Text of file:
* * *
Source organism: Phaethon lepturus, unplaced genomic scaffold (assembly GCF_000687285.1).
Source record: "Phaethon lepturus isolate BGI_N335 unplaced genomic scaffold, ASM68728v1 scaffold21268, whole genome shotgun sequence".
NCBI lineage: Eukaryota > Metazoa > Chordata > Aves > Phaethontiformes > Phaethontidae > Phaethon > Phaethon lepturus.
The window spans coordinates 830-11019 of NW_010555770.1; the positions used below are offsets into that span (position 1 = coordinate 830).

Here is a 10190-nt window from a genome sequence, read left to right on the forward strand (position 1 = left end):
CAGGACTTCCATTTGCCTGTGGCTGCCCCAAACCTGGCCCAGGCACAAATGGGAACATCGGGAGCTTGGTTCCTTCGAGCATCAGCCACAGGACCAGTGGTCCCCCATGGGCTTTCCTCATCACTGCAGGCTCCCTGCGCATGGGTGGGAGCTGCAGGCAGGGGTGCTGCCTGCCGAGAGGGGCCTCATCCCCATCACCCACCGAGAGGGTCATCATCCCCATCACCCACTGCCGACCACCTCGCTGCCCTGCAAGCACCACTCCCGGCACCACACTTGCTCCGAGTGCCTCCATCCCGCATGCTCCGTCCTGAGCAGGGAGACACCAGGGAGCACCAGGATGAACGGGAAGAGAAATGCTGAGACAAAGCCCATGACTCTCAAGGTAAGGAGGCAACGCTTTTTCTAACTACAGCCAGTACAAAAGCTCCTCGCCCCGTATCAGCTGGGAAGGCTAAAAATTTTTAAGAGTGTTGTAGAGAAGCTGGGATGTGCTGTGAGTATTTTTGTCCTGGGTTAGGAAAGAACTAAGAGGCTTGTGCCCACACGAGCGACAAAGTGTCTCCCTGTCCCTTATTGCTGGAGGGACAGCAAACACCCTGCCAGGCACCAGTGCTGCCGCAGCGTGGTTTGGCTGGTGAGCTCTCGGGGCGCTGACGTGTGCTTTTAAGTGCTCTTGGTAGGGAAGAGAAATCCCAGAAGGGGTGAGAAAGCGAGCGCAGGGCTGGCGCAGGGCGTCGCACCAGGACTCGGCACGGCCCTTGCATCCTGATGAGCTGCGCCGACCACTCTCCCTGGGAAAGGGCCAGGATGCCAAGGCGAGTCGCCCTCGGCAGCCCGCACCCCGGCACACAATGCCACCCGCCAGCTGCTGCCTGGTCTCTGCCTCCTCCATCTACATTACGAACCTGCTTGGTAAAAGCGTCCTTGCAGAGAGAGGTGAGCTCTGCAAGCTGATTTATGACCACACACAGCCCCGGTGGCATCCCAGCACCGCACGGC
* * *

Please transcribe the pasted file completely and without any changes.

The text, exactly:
Source organism: Phaethon lepturus, unplaced genomic scaffold (assembly GCF_000687285.1).
Source record: "Phaethon lepturus isolate BGI_N335 unplaced genomic scaffold, ASM68728v1 scaffold21268, whole genome shotgun sequence".
NCBI lineage: Eukaryota > Metazoa > Chordata > Aves > Phaethontiformes > Phaethontidae > Phaethon > Phaethon lepturus.
The window spans coordinates 830-11019 of NW_010555770.1; the positions used below are offsets into that span (position 1 = coordinate 830).

Here is a 10190-nt window from a genome sequence, read left to right on the forward strand (position 1 = left end):
CAGGACTTCCATTTGCCTGTGGCTGCCCCAAACCTGGCCCAGGCACAAATGGGAACATCGGGAGCTTGGTTCCTTCGAGCATCAGCCACAGGACCAGTGGTCCCCCATGGGCTTTCCTCATCACTGCAGGCTCCCTGCGCATGGGTGGGAGCTGCAGGCAGGGGTGCTGCCTGCCGAGAGGGGCCTCATCCCCATCACCCACCGAGAGGGTCATCATCCCCATCACCCACTGCCGACCACCTCGCTGCCCTGCAAGCACCACTCCCGGCACCACACTTGCTCCGAGTGCCTCCATCCCGCATGCTCCGTCCTGAGCAGGGAGACACCAGGGAGCACCAGGATGAACGGGAAGAGAAATGCTGAGACAAAGCCCATGACTCTCAAGGTAAGGAGGCAACGCTTTTTCTAACTACAGCCAGTACAAAAGCTCCTCGCCCCGTATCAGCTGGGAAGGCTAAAAATTTTTAAGAGTGTTGTAGAGAAGCTGGGATGTGCTGTGAGTATTTTTGTCCTGGGTTAGGAAAGAACTAAGAGGCTTGTGCCCACACGAGCGACAAAGTGTCTCCCTGTCCCTTATTGCTGGAGGGACAGCAAACACCCTGCCAGGCACCAGTGCTGCCGCAGCGTGGTTTGGCTGGTGAGCTCTCGGGGCGCTGACGTGTGCTTTTAAGTGCTCTTGGTAGGGAAGAGAAATCCCAGAAGGGGTGAGAAAGCGAGCGCAGGGCTGGCGCAGGGCGTCGCACCAGGACTCGGCACGGCCCTTGCATCCTGATGAGCTGCGCCGACCACTCTCCCTGGGAAAGGGCCAGGATGCCAAGGCGAGTCGCCCTCGGCAGCCCGCACCCCGGCACACAATGCCACCCGCCAGCTGCTGCCTGGTCTCTGCCTCCTCCATCTACATTACGAACCTGCTTGGTAAAAGCGTCCTTGCAGAGAGAGGTGAGCTCTGCAAGCTGATTTATGACCACACACAGCCCCGGTGGCATCCCAGCACCGCACGGC